2.)GTX200 series - GT200 was the same GPU in both high end consumer and commerical
    3.)GTX480 - GF100 was the same GPU in both high end consumer and commerical
    4.)GTX580 -GF110 was the same GPU in both high end consumer and commerical
    5.)Kepler - GK110 was the same GPU in both high end consumer and commerical.Big move by Nvidia to shifting scheduling to mostly software.

    Then:

    6.)Maxwell - GM200 was the high end consumer GPU,GK210 was the high end GPU in commerical. Incorporates tiled rendering in consumer lines.
    7.)Pascal - GP102 was the high end consumer GPU,GP100 was the high GPU in commercial



    Look at the shader counts of the GP102 and GP100 - they are the same.

    Yet,the GP100 is 610MM2,ie 30% bigger with 3 billion more transistors,and you are on purpose ignoring the fact that HBM2 is used since it means you save on having to dedicate transistors on the physical GPU so you can pack in more shaders,etc.

    Do you honestly think if adding 3 billion transistors more,does nothing for gaming performance,Nvidia wouldn't keep to just one line and sell that GPU instead of the GP102??

    Nvidia spent serious money making TWO lines,since that GP100 would probably do worse in gaming than the GP102,since it probably won't boost as much.


    I see Nvidia have announced a new Titan V card at $3000, I have to admire their cheek to charge that much,but it shows that fp64 just makes a card expensive not slow. https://wccftech.com/nvidia-titan-v-...-announcement/
    That GPU is over 800MM2 - do you honestly think,that without all that additional transistors towards FP64,it would be quicker with it??

    Whats the likelihood when the consumer cards come along,which are FP32 optimised they end up having better performance/mm2 and better performance/watt??

    Its called Nvidia Ampere(apparently) so it looks like Volta is being skipped for consumer cards,but what is the likelihood they exist together?

    I expect on the interwebs people will be amazed at the improvements in performance/watt over Volta,etc because it will be a gaming card against a non-gaming card.

    Quote Originally Posted by SJ
    But that's largely because current compute tasks are FP32-oriented, where GP102 has peak throughput. Not only is it massively shorted on FP16 throughput, it's FP64 ratio is half of Vega's too. It's an almost entirely FP32 focussed card, which fits with current software/benchmarks.

    The whole point of AMD sticking high FP16 throughput in Vega is to try to move the software world forward. FP16 *is* currently available in game engines, but very few make use of it, and nvidia's lack of native FP16 support isn't going to encourage them to start. They're also pushing the professional cards as AI accelerators, sure, but that's a consequence of only having (being able to afford?) a single silicon variant - they need to try to sell it to as many markets as possible.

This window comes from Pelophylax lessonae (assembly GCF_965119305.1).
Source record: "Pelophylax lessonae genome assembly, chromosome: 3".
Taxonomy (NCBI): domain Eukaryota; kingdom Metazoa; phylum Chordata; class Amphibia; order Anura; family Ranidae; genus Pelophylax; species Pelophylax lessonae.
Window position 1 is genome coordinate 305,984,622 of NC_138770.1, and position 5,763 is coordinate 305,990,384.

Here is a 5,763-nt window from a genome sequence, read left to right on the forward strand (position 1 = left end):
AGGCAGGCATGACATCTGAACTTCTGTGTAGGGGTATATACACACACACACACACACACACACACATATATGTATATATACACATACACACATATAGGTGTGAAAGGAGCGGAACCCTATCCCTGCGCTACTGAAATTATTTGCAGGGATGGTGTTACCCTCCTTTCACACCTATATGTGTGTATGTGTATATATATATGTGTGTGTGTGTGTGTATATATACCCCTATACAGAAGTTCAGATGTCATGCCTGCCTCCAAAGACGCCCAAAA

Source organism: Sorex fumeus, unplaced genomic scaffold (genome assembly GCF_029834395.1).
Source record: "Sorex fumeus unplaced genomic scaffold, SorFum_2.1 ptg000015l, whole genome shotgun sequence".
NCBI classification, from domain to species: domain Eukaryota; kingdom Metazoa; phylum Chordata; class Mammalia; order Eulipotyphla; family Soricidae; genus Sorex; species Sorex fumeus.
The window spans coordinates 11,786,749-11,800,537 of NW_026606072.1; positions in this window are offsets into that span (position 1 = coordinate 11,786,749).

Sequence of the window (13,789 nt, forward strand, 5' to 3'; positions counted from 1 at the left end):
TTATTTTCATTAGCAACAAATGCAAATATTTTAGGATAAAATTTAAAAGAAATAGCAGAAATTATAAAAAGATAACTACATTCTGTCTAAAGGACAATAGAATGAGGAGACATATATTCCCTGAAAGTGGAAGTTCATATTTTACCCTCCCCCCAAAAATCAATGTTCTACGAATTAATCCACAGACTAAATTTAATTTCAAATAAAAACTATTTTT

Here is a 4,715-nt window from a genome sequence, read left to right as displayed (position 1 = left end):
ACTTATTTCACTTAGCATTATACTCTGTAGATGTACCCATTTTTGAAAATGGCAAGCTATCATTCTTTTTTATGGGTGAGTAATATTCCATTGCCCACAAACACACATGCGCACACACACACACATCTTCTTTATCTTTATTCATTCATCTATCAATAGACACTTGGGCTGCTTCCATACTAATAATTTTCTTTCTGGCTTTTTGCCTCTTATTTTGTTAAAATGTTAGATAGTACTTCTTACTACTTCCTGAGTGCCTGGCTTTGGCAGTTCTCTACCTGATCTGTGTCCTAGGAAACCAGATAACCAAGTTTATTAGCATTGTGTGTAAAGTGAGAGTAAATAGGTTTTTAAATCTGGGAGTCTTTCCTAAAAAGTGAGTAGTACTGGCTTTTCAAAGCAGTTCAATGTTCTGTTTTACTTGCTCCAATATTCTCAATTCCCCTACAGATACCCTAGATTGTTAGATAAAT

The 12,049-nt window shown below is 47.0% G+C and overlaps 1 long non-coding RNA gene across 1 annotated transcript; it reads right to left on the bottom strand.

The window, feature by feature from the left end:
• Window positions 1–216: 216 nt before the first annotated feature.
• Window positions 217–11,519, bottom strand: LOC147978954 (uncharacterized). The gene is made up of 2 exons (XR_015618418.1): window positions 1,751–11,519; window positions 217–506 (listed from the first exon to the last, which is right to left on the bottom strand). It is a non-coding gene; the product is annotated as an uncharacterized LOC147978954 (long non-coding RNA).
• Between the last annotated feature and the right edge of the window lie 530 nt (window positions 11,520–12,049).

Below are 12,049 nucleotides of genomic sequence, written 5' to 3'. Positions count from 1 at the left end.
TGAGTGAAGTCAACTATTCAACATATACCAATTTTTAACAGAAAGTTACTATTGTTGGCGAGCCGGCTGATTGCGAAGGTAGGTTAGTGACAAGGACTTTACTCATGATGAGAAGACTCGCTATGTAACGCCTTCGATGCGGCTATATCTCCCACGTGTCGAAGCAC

As CAT says, it's a strategy that means they aren't competing directly with nvidia's gaming-focused cards. They could gain a big advantage if game devs start using FP16, and the capability is there in modern graphics APIs, but while nvidia hold the greater market share and don't provide good native FP16 support, what game dev is going to incorporate it?

    As an aside, Vega's FP64 compute is actually well down against GP100. I assume that's a direct result of trying to produce a balanced silicon to address both gaming and professional/compute markets, but it means they're ceding a - potentially small but profitable - chunk of the market to nvidia. But the existence of both GP100 and GP102 indicates very clearly that nvidia now think split silicon lines is the way to address the professional and gaming markets at the top end...
    Its been pointed out too by me and Scaryjim,that AMD has dedicated resources towards things like FP16 and SSD functionality which takes up die space and consumes more power than need for gaming stuff.

    Plus as I have told you multiple times,AMD also at the same time simply does not dedicate enough die space.

    When Vega came out,it was fighting:
    1.)471MM2 FP32 optimised GP102,and is utterly dire at FP16 and does FP64 stuff at a worse rate
    2.)610MM2 FP16 optimised GP100 which is faster at FP16 and FP64
    3.)815MM2 FP16/FP64 optimised GV100

    So honestly,how can AMD outperform an FP32 optimised GP102 with a similar die size,when they are trying to use the same GPU to target the 610MM2 GP100??

    Nvidia has split their high end lines now,and I don't even understand when it is so black and white is not obvious to you.

    Have you not heard of Nvidia Ampere?? Seems to me again Nvidia is going to keep Ampere for gaming and Volta for computer:

    https://www.tweaktown.com/news/59816...018/index.html

    AMD is trying to use one GPU to target areas Nvidia has THREE GPUs,are in.

    So how can anybody expect in things like gaming for AMD to be able to match what Nvidia is doing.

    Its call a jack of all trades,master of none. This is why the AMD cards are clocked so highly in the first place.

    It worked out OK until Maxwell,but at the same time AMD decided to cut back on GPUs,Nvidia had been spending serious money doing the opposite.

    FFS,Nvidia had two 600MM2 GPUs in production during the Maxwell era,ie,GM200 and GK210. The GK210 never ended up in a gaming card ever.

    Plus where are all the GP100 based gaming cards?? Oh wait,it seems Nvidia must have thought they would have not have been any improvement.
    Last edited by CAT-THE-FIFTH; 08-12-2017 at 07:34 PM.